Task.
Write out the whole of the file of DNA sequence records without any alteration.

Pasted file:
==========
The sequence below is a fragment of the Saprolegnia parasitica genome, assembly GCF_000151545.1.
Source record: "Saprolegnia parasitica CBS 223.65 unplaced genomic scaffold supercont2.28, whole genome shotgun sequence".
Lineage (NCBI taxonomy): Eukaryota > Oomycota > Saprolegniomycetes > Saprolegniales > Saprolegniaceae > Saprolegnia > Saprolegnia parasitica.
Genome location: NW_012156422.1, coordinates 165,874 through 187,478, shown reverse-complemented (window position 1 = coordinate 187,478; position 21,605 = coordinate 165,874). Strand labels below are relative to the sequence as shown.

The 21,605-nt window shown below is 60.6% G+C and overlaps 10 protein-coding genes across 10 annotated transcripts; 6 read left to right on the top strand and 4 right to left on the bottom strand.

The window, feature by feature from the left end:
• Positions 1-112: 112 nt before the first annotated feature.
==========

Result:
The sequence below is a fragment of the Saprolegnia parasitica genome, assembly GCF_000151545.1.
Source record: "Saprolegnia parasitica CBS 223.65 unplaced genomic scaffold supercont2.28, whole genome shotgun sequence".
Lineage (NCBI taxonomy): Eukaryota > Oomycota > Saprolegniomycetes > Saprolegniales > Saprolegniaceae > Saprolegnia > Saprolegnia parasitica.
Genome location: NW_012156422.1, coordinates 165,874 through 187,478, shown reverse-complemented (window position 1 = coordinate 187,478; position 21,605 = coordinate 165,874). Strand labels below are relative to the sequence as shown.

The 21,605-nt window shown below is 60.6% G+C and overlaps 10 protein-coding genes across 10 annotated transcripts; 6 read left to right on the top strand and 4 right to left on the bottom strand.

The window, feature by feature from the left end:
• Positions 1-112: 112 nt before the first annotated feature.